I was very lucky as Adrian and Myles were instantly keen to set up Pitch An Agent and so it was a very smooth process. I just felt that there was a huge opportunity for new crime writers to have the chance to talk to agents about their work and not just receive a standard ‘no’. As an agent it’s very hard to be able to send personal feedback, I try as much as possible but I get 10-15 submissions a day and only take on average 1-2 authors a year so it is hard. With Pitch An Agent it means that for a couple of days we can meet authors and be fair, honest and hopefully kind about where they could develop their characters, plot, pace.

5) Is there something in the crime genre that you haven’t seen or read about previously that you think ‘I could see that in a book’? 

 What an interesting tricky question! To be honest with the crime genre ideas are so very rarely new, but it’s the characters you use, how you focus a plot, and an author’s own spin that have a big impact. I had been looking for a sliding doors thriller for years but as with anything there are now books with this as a concept coming out. I love high concept ideas though and I think there is something genius about taking classic concepts – such as the locked room mystery – and putting it in a very fresh, contemporary setting. I also have this very odd horrid recurring nightmare where I come home and my husband is asleep in bed so I try and be really quiet and sneak under the covers, only to find it isn’t my husband at all, it’s someone dressed as my husband wearing a weird latex wig (my husband has a shaved head!). It’s horrific as my poor husband is actually tied up under the bed. I guess the only good thing is neither of us is actually dead but it still isn’t overly nice or perhaps slightly worrying!

 6) What is your guilty pleasure genre? 

I love love stories so these are definitely something I adore. THE TIME TRAVELLERS WIFE is one of my favourite stories. I also love reading most women fiction books. I grew up reading a huge amount of Maeve Binchy and Jilly Cooper and I’m a huge Jill Mansell, Lianne Moriarty and Jojo Moyes fan. I read HOT MESS over the summer and loved it. Her dad character is genius.

7) What was the last book you read and did you enjoy it? 

 The last book I read was THE COWS by Dawn O’Porter and I absolutely loved it. It was fresh, funny, heart-breaking and shocking all in one.

8) Completely random – are you a Rod Stewart fan and do you have a favourite song of his? 

Ha, ha, very sadly I’m not. In fact I couldn’t actually name you any of his songs. I’m so sorry! And it’s not because I’m cool as I am a bit Elton John fan, so maybe that’s why. Because I’d never want to cheat on Elton.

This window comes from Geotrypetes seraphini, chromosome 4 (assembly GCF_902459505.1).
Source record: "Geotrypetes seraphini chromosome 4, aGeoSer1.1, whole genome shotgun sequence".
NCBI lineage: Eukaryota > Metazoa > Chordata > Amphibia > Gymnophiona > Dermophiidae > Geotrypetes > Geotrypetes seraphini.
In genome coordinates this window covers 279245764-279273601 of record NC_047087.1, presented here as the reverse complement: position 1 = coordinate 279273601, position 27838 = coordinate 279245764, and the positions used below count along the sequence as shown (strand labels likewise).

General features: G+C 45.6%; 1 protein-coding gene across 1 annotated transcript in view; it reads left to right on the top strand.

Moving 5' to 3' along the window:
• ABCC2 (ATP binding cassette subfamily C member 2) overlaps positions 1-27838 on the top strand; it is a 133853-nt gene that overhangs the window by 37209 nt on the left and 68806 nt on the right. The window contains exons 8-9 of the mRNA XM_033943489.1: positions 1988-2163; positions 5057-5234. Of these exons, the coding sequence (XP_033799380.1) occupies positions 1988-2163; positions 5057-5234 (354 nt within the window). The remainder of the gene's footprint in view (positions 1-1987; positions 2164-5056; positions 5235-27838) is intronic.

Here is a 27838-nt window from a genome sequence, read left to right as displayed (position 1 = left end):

Thanks for taking the time out Camilla. 

10 Questions With Jessie Keane

Morning folks, I’m over the moon to welcome Jessie Keane to my blog. Jessie is the best selling author of crime novels featuring Annie Carter. 

Here, she chats her love of English at school, strong women in crime fiction and how Annie Carter wandered into her head out of nowhere. 

Over to you Jessie. 

1) Did you enjoy English at school?

English was the only subject I enjoyed at school. I didn’t go to university, as I flunked all exams. I also bunked off at school! But I thoroughly enjoyed English. 

2)  How do you find the process from first draft to book on shelf? 

The first draft to bookshelf is always one long plod. It can take me usually 5 drafts on average to complete a book.

3) Do you have any advice for aspiring authors? 

Advice for aspiring authors: persist. That’s all. If you’re good enough, you’ll get there.

4) What are your views on strong women in fiction? 

I love strong women in fiction. 

5) How’s best for you to work – music or silence? Are you a Rod Stewart fan? 

I work best in silence. I don’t mind Rod Stewart but prefer 10cc.

6) What was the last book you read and did you enjoy it? 

Last book read: Marian Keyes The Break. Loved it.

7) I find writing is therapy for me, somewhere I escape to and where I feel I can lose myself in the written word, how do you feel when writing?

I feel in control when writing. At my happiest, really. 

8) I’m a huge fan of Black Widow! What inspired your Annie Carter books? 

Annie Carter just walked into my brain one day when I was watching a gangster film. Don’t know why. But I’m so glad she did! 

Thanks for taking the time out, Jessie. 

10 Questions With Louise Beech